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It's more a time thing. Usually am reading this forum on my phone when I am doing something else that requires sitting around and waiting, so long posts or pulling up original sources isn't practical. I have at other times made many lengthy posts on topics that are on my blog. Anyway, I take your point and am sorry if I got over-sensitive. I was still feeling a little bruised about the post where you said I was being far-fetched about my son getting glutened from a plate. I'm shouldn't have let that get to me. I blame gluten ;p

I did not intend for you to feel bruised by my remarks but just wanted to point out that, unless someone contaminated the plate that your son's food went on, the likelihood of his being glutened by dish soap is next to none. You have to really use your common sense on this one. I run all my dishes through a dishwasher and do not screen detergent for gluten. I used to and never found one that had any gluten components. Not saying they don't exist but I have never found one. Plus, there is the rinse issue. The rinse cycle in dishwashers is pretty good and detergents are designed to not leave residue....at least most of them are. After all, who wants to taste soap in their food? I have never heard of anyone who has been glutened this way and I really think it steps into the realm of unnecessary food paranoia. You can be too paranoid about gluten and it happens all the time, as we have seen from posts to this site. There are times when being vigilant is useful and necessary but this is not one of them. Unless you see old food stuck to a plate, dishes are safe to eat from at other peoples homes. I feel this point needs to be reiterated because newly diagnosed Celiacs need to have one less thing to worry about...there's enough to learn in the beginning to make one's head spin!

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I agree dishwashers are safe and we have eaten off dishes washed in dishwashers at gluten houses without a problem. In this case it was a dish washed by hand with an old rag or sponge and air dried with in a kitchen where from scratch daily baking is the norm. It was a stupid risk to take, IMO, and there is nothing else that could have got him that we could think of. I swear I'm not out to scare the newbies.

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I agree dishwashers are safe and we have eaten off dishes washed in dishwashers at gluten houses without a problem. In this case it was a dish washed by hand with an old rag or sponge and air dried with in a kitchen where from scratch daily baking is the norm. It was a stupid risk to take, IMO, and there is nothing else that could have got him that we could think of. I swear I'm not out to scare the newbies.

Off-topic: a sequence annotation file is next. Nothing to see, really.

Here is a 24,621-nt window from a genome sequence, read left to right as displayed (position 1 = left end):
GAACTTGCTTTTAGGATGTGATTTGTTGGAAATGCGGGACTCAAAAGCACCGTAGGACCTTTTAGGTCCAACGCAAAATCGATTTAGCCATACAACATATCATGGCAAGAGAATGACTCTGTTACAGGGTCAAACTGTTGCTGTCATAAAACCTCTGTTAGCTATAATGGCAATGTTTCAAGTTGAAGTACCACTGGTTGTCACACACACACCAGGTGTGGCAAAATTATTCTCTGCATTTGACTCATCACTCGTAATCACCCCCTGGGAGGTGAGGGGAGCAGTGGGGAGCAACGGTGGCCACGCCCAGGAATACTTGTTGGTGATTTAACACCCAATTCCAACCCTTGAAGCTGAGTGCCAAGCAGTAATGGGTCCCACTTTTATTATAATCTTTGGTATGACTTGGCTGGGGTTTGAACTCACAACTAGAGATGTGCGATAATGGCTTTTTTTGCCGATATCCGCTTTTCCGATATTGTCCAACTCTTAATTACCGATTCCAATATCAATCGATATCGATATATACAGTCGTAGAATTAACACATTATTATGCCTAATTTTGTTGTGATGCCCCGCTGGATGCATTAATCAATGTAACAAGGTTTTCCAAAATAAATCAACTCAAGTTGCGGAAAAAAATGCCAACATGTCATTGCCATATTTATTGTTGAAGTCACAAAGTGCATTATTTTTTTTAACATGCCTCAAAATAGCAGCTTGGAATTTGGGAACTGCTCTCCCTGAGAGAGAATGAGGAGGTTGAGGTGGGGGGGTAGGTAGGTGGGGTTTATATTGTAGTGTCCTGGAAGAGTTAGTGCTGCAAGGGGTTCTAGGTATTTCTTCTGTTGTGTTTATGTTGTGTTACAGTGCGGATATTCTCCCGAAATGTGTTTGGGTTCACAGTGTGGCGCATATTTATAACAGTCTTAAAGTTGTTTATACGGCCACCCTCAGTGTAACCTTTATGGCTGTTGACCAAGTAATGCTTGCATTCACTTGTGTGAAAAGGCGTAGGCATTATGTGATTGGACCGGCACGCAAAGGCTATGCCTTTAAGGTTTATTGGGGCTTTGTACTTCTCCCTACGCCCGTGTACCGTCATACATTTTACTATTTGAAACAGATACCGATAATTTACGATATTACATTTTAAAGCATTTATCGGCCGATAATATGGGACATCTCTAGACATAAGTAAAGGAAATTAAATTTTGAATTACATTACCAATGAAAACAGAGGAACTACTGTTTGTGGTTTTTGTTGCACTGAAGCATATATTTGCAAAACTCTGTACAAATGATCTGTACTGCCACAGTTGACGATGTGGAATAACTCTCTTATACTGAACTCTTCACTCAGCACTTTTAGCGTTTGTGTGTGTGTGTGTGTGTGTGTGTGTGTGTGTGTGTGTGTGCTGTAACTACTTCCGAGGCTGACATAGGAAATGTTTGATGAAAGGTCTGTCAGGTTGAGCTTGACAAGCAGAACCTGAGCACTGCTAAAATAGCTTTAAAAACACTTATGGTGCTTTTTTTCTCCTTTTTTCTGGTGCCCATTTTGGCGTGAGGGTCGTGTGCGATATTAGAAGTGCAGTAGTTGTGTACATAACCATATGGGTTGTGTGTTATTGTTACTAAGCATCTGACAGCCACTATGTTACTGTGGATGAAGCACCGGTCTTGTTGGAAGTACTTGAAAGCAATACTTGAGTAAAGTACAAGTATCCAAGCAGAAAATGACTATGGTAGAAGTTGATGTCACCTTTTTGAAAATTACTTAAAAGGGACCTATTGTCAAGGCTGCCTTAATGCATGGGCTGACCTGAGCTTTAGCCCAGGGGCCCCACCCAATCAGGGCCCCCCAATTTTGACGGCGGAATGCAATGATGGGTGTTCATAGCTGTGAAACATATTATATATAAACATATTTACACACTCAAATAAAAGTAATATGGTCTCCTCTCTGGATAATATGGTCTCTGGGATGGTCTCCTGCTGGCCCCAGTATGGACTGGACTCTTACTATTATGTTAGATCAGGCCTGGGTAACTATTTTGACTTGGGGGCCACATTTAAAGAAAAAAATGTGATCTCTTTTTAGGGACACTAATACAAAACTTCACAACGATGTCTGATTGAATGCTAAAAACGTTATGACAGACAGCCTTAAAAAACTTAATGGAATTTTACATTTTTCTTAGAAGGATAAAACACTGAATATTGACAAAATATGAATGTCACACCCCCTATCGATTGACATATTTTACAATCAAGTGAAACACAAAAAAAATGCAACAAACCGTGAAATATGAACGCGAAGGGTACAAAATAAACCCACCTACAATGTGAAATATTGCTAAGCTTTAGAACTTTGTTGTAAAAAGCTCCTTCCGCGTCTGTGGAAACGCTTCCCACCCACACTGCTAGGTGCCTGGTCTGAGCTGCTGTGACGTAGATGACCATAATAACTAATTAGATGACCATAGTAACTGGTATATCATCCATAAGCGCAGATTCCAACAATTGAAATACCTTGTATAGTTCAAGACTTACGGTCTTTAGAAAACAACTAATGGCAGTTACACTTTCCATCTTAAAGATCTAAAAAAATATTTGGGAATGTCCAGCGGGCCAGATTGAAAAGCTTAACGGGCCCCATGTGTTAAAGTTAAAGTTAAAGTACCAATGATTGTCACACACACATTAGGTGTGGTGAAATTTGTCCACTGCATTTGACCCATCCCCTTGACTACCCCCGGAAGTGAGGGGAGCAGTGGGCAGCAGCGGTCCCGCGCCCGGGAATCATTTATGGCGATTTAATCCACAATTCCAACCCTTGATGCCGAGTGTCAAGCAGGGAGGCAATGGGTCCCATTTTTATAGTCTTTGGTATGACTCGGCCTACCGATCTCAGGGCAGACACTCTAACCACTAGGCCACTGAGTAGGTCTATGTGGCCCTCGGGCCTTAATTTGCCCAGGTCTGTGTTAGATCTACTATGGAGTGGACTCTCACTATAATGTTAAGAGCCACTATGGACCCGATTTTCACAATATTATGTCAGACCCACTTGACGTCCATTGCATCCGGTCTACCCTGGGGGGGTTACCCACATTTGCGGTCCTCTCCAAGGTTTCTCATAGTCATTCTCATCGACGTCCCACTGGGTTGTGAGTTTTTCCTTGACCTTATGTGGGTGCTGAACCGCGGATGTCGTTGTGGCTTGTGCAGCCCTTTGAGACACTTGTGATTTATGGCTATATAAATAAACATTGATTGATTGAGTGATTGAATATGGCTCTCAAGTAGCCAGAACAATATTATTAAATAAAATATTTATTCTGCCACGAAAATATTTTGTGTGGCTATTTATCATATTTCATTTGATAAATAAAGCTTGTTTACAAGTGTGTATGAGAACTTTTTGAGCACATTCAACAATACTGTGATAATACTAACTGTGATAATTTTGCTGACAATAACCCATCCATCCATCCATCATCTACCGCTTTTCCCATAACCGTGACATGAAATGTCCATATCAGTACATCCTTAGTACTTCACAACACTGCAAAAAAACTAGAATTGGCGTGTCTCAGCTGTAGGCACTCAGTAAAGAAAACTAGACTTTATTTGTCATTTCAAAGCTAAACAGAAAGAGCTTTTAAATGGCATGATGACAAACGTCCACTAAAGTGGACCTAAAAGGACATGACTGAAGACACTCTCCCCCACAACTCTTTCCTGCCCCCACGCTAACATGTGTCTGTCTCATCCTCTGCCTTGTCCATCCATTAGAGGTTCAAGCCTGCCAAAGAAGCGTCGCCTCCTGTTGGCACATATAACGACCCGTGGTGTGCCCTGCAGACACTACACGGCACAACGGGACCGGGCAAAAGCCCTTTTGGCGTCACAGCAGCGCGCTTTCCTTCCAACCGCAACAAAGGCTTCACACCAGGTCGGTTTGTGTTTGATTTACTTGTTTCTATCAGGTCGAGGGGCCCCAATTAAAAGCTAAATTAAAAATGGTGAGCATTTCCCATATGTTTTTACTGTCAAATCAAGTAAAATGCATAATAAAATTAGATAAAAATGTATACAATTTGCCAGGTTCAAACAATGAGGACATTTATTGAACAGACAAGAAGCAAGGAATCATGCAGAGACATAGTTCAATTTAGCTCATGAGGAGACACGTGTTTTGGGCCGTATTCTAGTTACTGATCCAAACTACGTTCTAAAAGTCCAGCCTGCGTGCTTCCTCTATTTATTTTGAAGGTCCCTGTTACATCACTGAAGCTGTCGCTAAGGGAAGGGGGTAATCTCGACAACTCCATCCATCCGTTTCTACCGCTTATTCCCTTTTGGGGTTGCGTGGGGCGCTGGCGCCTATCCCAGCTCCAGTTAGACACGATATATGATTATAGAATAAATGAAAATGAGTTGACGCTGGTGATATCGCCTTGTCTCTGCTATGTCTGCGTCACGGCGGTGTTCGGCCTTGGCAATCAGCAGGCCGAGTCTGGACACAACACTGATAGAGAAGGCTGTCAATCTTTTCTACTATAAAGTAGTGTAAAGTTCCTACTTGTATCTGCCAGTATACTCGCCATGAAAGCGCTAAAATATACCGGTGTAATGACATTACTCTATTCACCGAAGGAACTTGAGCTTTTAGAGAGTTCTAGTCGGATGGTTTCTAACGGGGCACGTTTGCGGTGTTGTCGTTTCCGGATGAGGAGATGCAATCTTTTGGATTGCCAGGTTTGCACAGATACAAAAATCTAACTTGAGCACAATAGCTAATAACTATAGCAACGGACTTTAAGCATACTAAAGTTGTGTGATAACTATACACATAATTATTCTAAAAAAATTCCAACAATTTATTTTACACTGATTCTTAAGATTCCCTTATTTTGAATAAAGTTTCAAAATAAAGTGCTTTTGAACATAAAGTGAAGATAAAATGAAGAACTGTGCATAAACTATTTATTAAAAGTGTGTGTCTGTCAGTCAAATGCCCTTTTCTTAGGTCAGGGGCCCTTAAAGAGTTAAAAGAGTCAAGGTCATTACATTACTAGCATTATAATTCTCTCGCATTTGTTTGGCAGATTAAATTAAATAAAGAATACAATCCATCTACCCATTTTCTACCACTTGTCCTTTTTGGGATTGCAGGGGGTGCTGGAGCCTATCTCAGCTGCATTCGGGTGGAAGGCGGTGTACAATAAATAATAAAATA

Wheat flour remains airborne for up to 2 days so it may have been inhaling gluten particles that got him. We are advised not to cook with wheat flour for others. It is likely eating anything in that home would get a sensitive celiac.

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sounds like they did the ttg IgA only, and planned to run the EMA in case the ttg IgA was positive.

That is because the EMA is an expensive manual test involving electron microscope and monkey esophagus or umbilical cord and an operator.

But, would they bother to mention the EMA, in the results, if it hadn't been done?

An obvious case were the actual results from the lab are necessary.

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the reflex with EMA most likely means that they first run the ttg as a screening test, and if it is positive, then they run the more specific and expensive EMA test.

But they could have just done the new and very specific and highly sensitive DGP test, which has the added advantage that it is also designed to pick up patchy celiac.

The ttg test only picks up about 30-40 % of patchy celiac.

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I agree dishwashers are safe and we have eaten off dishes washed in dishwashers at gluten houses without a problem. In this case it was a dish washed by hand with an old rag or sponge and air dried with in a kitchen where from scratch daily baking is the norm. It was a stupid risk to take, IMO, and there is nothing else that could have got him that we could think of. I swear I'm not out to scare the newbies.

I think you may have figured out the problem...the airborne gluten issue. Even I recognize that those who bake often using wheat flour will have

wheat all over their kitchen. I mean, look how the gluten-free baking mixes poof when you pour them into a bowl. gluten-free flours tend to be more refined in texture and if they become that easily airborne, then wheat flour will too. I refuse to cook with or even have bagged wheat flour in my house, for obvious reasons.

It's not stupid that it happened....everyone forgets from time to time about how careful you have to be. You try to live in a world where you live normally without being paranoid but we are all human and make mistakes. They happen fewer and far between the longer you are gluten-free but they can still happen from time to time.

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the reflex with EMA most likely means that they first run the ttg as a screening test, and if it is positive, then they run the more specific and expensive EMA test.

But they could have just done the new and very specific and highly sensitive DGP test, which has the added advantage that it is also designed to pick up patchy celiac.

The ttg test only picks up about 30-40 % of patchy celiac.

That was my thought, that the ttG was +, which means that the person in question tested + on that one celiac test....

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the ttg test was lowish, so they did not test the EMA